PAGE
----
The Oscar Project 1934: It Happened One Night

1934-it-happened-one-night-posterIt Happened One Night was the first of the best picture winners that I’d seen before. It had been a few years since my last viewing but after watching the previous six winners I was immediately struck with how absolutely special this film was and still is.

It’s the original buddy road picture. The Blues Brothers. Planes, Trains and Automobiles. Midnight Run. Thelma and Louise. Dumb and Dumber.

It’s the original fish-out-of-water picture. Trading Places. Private Benjamin. My Cousin Vinny.

The original rom-com. Too many to name…

Each one of these films and countless others shares DNA markers with It Happened One Night.

It is a true original in every way and it was the first of only 3 films* to ever sweep the Oscars Big Five (picture, director, actor, actress and screenplay). It wouldn’t happen again for more than 40 years.

Right out of the gate Claudette Colbert as Ellen Andrews (a pampered heiress on the run from her father back into the arms of her would-be husband) is pure dynamite.

Not to be outdone Clark Gable enters as newsman Peter Warne with all the seeds of greatness that would blossom into his Hollywood legend.

These two are spectacular together with on-screen chemistry few in the history of film have achieved. Each has impeccable comedic timing and delivery. They have the benefit of an absolutely brilliant script. The dialogue is sharp, funny and smart.

Every beat of the script is on point, natural and transitions perfectly from one scene to the next. Nothing is contrived, forced or unbelievable.

Most impressively Ellen and Peter move from complete strangers to a couple in love without any of the ham-handed nonsense so many modern films feel compelled to employ. Can you imagine a romantic comedy today that doesn’t ever have even a kiss between its two leads?!? Not a single one! It doesn’t need it.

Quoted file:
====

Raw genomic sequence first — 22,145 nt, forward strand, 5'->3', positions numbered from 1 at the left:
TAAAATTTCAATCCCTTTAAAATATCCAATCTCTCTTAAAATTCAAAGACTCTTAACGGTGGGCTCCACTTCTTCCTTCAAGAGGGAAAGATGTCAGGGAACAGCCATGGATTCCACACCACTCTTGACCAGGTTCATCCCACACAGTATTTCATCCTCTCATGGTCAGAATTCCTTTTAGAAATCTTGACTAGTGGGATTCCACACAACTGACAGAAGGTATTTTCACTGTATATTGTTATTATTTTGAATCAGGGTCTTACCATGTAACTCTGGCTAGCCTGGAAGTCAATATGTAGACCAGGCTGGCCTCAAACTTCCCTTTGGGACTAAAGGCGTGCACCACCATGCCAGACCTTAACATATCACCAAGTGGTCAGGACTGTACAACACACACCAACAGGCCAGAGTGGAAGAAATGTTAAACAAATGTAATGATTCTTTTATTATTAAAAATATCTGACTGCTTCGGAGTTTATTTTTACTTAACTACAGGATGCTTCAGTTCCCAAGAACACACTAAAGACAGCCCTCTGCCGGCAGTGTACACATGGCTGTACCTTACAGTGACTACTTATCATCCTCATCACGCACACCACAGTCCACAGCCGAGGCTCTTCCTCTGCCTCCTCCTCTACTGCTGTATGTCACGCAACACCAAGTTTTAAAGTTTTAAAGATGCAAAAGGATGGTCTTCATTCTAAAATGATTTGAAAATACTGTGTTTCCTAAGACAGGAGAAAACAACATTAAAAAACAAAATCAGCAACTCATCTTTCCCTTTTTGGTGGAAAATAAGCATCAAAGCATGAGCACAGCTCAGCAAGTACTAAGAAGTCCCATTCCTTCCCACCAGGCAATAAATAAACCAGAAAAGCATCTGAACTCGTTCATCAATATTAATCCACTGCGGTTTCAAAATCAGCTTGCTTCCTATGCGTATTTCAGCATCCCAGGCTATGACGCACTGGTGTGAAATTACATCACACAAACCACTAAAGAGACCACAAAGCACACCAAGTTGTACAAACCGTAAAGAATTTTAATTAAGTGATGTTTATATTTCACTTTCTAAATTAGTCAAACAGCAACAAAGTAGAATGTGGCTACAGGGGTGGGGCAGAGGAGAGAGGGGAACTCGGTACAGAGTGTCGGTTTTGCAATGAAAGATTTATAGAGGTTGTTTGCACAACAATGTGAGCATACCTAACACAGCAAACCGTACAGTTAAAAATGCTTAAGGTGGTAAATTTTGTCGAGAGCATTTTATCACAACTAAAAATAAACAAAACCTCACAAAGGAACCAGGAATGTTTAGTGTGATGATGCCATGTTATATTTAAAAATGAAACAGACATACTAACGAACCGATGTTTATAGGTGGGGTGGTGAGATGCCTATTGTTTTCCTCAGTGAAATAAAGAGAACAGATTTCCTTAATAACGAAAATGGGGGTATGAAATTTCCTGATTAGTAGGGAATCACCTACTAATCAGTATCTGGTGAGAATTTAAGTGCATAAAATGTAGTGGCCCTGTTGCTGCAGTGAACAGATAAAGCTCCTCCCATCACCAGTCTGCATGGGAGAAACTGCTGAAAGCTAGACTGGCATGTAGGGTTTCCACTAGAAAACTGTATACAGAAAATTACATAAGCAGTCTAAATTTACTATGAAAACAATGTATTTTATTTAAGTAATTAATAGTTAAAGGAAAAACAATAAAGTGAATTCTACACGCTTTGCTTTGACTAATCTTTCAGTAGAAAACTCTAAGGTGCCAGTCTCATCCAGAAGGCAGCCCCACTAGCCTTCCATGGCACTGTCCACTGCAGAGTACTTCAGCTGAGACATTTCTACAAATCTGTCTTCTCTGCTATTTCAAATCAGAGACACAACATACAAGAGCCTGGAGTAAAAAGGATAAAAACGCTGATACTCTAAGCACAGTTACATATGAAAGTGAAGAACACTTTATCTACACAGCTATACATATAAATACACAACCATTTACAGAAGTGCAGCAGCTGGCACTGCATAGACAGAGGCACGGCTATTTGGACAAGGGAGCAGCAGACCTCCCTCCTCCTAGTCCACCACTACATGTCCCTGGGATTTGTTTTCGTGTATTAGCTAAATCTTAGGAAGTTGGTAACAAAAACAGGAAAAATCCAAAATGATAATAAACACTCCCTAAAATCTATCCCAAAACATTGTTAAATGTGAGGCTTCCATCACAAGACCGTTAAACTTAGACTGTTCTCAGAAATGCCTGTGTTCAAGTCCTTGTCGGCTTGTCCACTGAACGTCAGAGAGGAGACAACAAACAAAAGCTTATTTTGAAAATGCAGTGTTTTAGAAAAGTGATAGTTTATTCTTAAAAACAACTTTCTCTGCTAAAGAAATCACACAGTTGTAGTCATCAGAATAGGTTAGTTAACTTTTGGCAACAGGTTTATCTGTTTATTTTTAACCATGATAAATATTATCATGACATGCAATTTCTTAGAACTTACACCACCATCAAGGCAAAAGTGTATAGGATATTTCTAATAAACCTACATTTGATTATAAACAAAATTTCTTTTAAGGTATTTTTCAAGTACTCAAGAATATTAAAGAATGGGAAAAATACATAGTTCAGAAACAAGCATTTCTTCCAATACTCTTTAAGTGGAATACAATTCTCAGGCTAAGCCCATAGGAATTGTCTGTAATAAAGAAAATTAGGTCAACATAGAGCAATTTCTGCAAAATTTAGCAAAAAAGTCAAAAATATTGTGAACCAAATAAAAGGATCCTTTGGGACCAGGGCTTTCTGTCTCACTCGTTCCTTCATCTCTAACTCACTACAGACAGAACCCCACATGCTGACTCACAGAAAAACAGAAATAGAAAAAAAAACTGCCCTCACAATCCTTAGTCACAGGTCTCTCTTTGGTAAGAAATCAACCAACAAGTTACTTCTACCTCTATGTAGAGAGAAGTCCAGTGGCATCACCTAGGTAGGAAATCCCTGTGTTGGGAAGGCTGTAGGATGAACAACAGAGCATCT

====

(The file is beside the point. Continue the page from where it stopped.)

The third act is full of heart while avoiding all the pitfalls of lazy story-telling. It doesn’t lean on misunderstandings, lies or artificial adversaries. As the old screenwriting adage goes, it puts its heroes up a tree and throws rock at them.

This is a flawless film. It isn’t the greatest of all time but it is among them still to this day.

The Big Five Oscars won by It Happened One Night were the only five nominations it received making it one of only four best picture winners to win all of its nominations**.

Frank Capra’s vision for It Happened One Night shines through on every frame of this film. He understood exactly what he wanted, even if at times the actors didn’t. Reportedly Claudette Colbert thought the film would be a disaster. Kudos to her for not letting that affect her performance.

The cultural impact of this film was remarkable.

When Clark Gable removed his dress shirt to reveal his bare chest beneath, undershirt sales in America plummeted.

If you haven’t seen this film but grew up watching Bugs Bunny cartoons you might find Peter Warne a little familiar. He was part of the inspiration for the cartoon rabbit, carrot munching and all.

A lot has been made of George Clooney’s persona (and rightfully so), that he is the modern embodiment of old-school Hollywood. Often he is called our generation’s Cary Grant. But that is an incomplete analog without including Clark Gable.

I have resisted making any recommendation on any of these Oscar winners but I’ll let it slide this time. Do yourself a favor and watch It Happened One Night. It’s a true timeless classic.

<<PREVIOUS                         NEXT>> (MUTINY ON THE BOUNTY)

*One Flew Over the Cuckoo’s Nest and The Silence of the Lambs also swept the Big Five.
**Gigi, The Last Emperor and The Lord of the Rings: The Return of the King also went undefeated. Grand Hotel and Wings did the same but had only one and two nominations respectively. The other four all had at least 5 nominations.

Watched from DVD collection.

Advertisements

4 thoughts on “The Oscar Project 1934: It Happened One Night

Leave a Reply

Fill in your details below or click an icon to log in:

WordPress.com Logo

You are commenting using your WordPress.com account. Log Out / Change )

Twitter picture

You are commenting using your Twitter account. Log Out / Change )

Facebook photo

You are commenting using your Facebook account. Log Out / Change )

Google+ photo

You are commenting using your Google+ account. Log Out / Change )

Connecting to %s